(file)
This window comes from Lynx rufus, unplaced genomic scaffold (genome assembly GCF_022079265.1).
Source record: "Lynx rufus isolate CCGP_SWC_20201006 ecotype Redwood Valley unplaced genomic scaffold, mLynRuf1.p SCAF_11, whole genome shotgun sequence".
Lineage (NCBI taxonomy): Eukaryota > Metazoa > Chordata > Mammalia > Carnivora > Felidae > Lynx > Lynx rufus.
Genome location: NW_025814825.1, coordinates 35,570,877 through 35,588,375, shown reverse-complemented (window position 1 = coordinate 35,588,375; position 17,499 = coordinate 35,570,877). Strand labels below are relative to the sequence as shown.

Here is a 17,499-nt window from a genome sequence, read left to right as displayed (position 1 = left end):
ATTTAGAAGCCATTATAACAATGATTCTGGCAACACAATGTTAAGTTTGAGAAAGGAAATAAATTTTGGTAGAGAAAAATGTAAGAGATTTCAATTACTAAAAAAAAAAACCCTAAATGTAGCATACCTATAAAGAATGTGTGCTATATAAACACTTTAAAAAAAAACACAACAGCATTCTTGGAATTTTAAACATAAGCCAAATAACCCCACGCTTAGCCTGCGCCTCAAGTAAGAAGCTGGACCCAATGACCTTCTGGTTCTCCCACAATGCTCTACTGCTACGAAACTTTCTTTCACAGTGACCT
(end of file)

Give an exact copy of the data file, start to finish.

This window comes from Lynx rufus, unplaced genomic scaffold (genome assembly GCF_022079265.1).
Source record: "Lynx rufus isolate CCGP_SWC_20201006 ecotype Redwood Valley unplaced genomic scaffold, mLynRuf1.p SCAF_11, whole genome shotgun sequence".
Lineage (NCBI taxonomy): Eukaryota > Metazoa > Chordata > Mammalia > Carnivora > Felidae > Lynx > Lynx rufus.
Genome location: NW_025814825.1, coordinates 35,570,877 through 35,588,375, shown reverse-complemented (window position 1 = coordinate 35,588,375; position 17,499 = coordinate 35,570,877). Strand labels below are relative to the sequence as shown.

Here is a 17,499-nt window from a genome sequence, read left to right as displayed (position 1 = left end):
ATTTAGAAGCCATTATAACAATGATTCTGGCAACACAATGTTAAGTTTGAGAAAGGAAATAAATTTTGGTAGAGAAAAATGTAAGAGATTTCAATTACTAAAAAAAAAAACCCTAAATGTAGCATACCTATAAAGAATGTGTGCTATATAAACACTTTAAAAAAAAACACAACAGCATTCTTGGAATTTTAAACATAAGCCAAATAACCCCACGCTTAGCCTGCGCCTCAAGTAAGAAGCTGGACCCAATGACCTTCTGGTTCTCCCACAATGCTCTACTGCTACGAAACTTTCTTTCACAGTGACCT